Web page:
‘Jersey Boys:’ Hitting the high notes in intimate venue at Walker Farm Tony winning jukebox musical dives into rock history

The Four Seasons perform for a television audience. <small>All photos copyrighted by Hubert Schriebl.</small>

The Four Seasons perform for a television audience. All photos copyrighted by Hubert Schriebl.

By Lorien Strange
©2024 Telegraph Publishing LLC

I’m sitting 15 feet from Tommy DeVito as he’s riffing on how he’s gotten little Frankie Valli to start singing with his group, but it feels as though we’re much closer as the cozy glow of neon signs in the background nudge the scene forward.

Because the Weston Playhouse, the Weston Theater Company’s usual venue for musicals, suffered heavy flood damage last July, director John Simpkins and the creative team of Jersey Boys have reimagined the rock ’n’ roll journey of Frankie Valli and the Four Seasons for the smaller space at Walker Farm. The obligatory balcony’s staircases have landings leading to platforms for the live musicians, a visible and unobtrusive reminder of the artistry behind the hit songs.

Without onstage crew, the company slides, shuffles and leaps through song and scene transitions before lounging purposefully across the minimalistic set furniture to watch the Four Seasons perform, puffing cigarettes to boot.

The famous friends themselves are larger than life yet intimate even at the height of fame, and they aren’t afraid to lock eyes with the audience and flirt, share a joke or make a confession.

Each of the boys has a chance to narrate the show, and each insists that the last guy’s got the story wrong. Played by JP Qualters, Tommy DeVito spreads himself as wide as his smile across the stage, and his determination to be seen as the linchpin of the group makes his insecurities both offputting and endearing.

Sweater-vested Aidan Cole as Bobby Gaudio has all the arrogant semi-intellectualism of the songwriter, and William Spinnato’s comfortable baritone as Nick Massi gives the group much-needed balance in both speaking and singing.

The Angels perform 'My Boyfriend's Back.'

The Angels perform ‘My Boyfriend’s Back.’

Simpkin’s unifying vision of “the purity of the streetlamp” shines through in Adam Marino’s portrayal of Valli. From awkward teen mumbling “I Can’t Give You Anything But Love” to wary hit soloist in “Can’t Take My Eyes Off of You,” Valli and his iconic falsetto cut through the glitz to deliver a humble love for singing with friends under a streetlamp instead of a spotlight.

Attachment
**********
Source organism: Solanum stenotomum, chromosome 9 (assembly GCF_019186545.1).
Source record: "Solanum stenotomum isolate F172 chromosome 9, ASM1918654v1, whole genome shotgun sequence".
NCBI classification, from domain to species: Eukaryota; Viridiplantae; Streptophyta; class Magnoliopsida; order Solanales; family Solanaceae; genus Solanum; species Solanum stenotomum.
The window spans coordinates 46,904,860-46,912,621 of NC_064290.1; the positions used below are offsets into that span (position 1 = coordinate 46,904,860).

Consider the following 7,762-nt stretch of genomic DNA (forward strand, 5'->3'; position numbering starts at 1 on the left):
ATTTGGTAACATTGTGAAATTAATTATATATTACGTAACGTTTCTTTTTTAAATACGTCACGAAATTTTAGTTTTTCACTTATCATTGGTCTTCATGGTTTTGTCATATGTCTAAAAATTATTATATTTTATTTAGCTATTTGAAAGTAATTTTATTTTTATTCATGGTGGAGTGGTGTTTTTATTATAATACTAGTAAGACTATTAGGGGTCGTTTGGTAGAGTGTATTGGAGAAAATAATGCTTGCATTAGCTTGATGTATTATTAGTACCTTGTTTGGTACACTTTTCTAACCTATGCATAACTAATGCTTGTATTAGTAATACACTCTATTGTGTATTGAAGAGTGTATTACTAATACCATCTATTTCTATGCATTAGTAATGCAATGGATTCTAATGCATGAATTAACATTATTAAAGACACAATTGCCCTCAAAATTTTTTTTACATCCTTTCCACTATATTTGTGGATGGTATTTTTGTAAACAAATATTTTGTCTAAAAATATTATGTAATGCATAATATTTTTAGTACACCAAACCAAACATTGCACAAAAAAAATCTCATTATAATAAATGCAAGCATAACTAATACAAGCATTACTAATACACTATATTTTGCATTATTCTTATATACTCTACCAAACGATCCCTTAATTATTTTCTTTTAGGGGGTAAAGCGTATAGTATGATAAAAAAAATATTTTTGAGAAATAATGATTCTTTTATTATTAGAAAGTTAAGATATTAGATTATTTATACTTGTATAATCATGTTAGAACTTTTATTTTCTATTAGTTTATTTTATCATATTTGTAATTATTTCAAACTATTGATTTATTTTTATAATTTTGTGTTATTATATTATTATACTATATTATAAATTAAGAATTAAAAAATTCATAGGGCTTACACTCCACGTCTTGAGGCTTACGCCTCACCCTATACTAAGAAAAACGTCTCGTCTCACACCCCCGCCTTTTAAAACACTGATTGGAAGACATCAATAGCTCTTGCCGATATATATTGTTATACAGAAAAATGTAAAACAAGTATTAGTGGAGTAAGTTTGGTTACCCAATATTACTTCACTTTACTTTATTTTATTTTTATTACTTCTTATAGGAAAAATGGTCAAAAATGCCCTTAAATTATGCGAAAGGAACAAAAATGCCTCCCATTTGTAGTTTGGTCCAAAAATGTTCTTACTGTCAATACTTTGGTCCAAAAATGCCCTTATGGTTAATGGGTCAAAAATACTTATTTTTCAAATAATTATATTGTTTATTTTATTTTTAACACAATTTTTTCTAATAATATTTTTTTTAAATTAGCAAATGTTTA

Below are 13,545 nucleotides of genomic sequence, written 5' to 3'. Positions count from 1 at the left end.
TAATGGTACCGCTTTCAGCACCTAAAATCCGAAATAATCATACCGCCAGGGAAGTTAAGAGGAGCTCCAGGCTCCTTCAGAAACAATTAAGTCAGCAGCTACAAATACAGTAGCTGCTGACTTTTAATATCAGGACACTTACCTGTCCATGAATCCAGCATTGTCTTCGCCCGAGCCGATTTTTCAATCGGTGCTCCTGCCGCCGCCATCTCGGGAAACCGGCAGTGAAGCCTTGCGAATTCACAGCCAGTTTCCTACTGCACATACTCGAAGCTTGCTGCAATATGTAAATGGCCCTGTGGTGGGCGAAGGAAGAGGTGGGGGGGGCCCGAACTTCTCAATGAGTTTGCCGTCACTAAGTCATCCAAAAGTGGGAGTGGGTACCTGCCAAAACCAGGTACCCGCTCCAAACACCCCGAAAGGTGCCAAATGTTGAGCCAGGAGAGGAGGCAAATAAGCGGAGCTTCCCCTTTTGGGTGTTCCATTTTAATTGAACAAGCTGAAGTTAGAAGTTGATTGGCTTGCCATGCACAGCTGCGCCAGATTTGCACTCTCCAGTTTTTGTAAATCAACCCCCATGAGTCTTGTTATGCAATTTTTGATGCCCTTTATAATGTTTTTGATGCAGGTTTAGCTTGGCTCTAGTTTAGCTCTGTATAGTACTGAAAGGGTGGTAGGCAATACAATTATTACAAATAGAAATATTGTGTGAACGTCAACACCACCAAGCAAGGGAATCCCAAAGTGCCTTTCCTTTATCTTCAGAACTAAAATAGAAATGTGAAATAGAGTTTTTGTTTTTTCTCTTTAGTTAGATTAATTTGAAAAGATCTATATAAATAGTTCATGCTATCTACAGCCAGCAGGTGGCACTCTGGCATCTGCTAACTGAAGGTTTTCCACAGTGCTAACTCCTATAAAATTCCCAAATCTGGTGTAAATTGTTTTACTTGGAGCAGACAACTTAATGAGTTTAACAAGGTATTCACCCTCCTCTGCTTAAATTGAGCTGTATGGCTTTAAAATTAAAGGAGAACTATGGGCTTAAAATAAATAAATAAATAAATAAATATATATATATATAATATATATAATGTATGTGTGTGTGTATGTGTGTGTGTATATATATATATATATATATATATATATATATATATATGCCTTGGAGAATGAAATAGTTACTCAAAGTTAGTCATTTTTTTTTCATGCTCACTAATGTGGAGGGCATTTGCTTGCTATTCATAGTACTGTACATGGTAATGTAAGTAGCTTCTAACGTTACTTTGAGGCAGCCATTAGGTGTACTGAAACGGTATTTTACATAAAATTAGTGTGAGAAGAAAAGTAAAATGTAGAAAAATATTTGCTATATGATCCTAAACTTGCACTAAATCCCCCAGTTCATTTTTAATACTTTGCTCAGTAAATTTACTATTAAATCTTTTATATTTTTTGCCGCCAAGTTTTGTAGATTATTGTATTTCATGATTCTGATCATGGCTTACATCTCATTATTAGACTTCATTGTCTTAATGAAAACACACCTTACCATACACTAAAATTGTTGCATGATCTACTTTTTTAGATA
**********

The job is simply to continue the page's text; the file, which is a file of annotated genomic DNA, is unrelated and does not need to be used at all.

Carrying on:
As the group evolves throughout the show, so do their performance blazers. Costume designer Tracy Christensen brings us back to the ’50s and ’60s while giving the characters room to grow with gangly pinstripes in “I Go Ape,” classic radiant red with “Sherry,”and finally mature formality in black near the end of the show.

Gabrielle Harker, Allie Siebold and Elaine Cotter dazzle as the Angels in form-fitting mini-dresses that sparkle more than the disco ball above them. Harker channels the kind professionalism of Frankie’s journalist girlfriend Lorraine in a tweed skirt suit, Siebold plays runaway Francine Valli in a crochet cardigan, and Cotter takes on Mary Delgado’s no-nonsense humor with satin-clad dignity.

The show doesn’t skimp on the grittier side of Jersey life. Thick strings of curse words become harsh but fitting punctuation between breezy musical numbers. Young Frankie is scammed out of his car by a faked murder scene, and Tommy’s dangerous friends and enemies catch up with him as the golden age of the group’s friendships falls apart.

The Four Seasons and ensemble at the group's induction into the Rock 'n' Roll Hall of Fame induction.

The Four Seasons and ensemble at the group’s induction into the Rock ‘n’ Roll Hall of Fame induction.

The boys don’t always stick to each other through thick and thin, but the audience stays close to every one of them. “Is this like being in a f—-in’ time machine, or what?” Tommy declares as the group performs for its 1990 Rock & Roll Hall of Fame induction. Doubtless, many audience members felt they had traveled back to their teen years as they needed no invitation to get up on their feet for the finale, dancing and clapping along with familiar songs and characters.

Jersey Boys, which has won four Tonys, is a big musical in a small space, with all the high-energy fun you expect from the show with the intimacy of a nightclub.

Jersey Boys is playing at Walker Farm through July 13, with a 2.5 hour runtime, including intermission. Tickets are $25 to $69, and are selling fast. Click here or contact the Weston box office at 802-824-5288. Be aware that the production contains strong language and a simulated gunshot.

Print Friendly, PDF & Email

Filed Under: Community and Arts LifeIn the ArtsReviews

About the Author:

RSSComments (0)

Trackback URL

Comments are closed.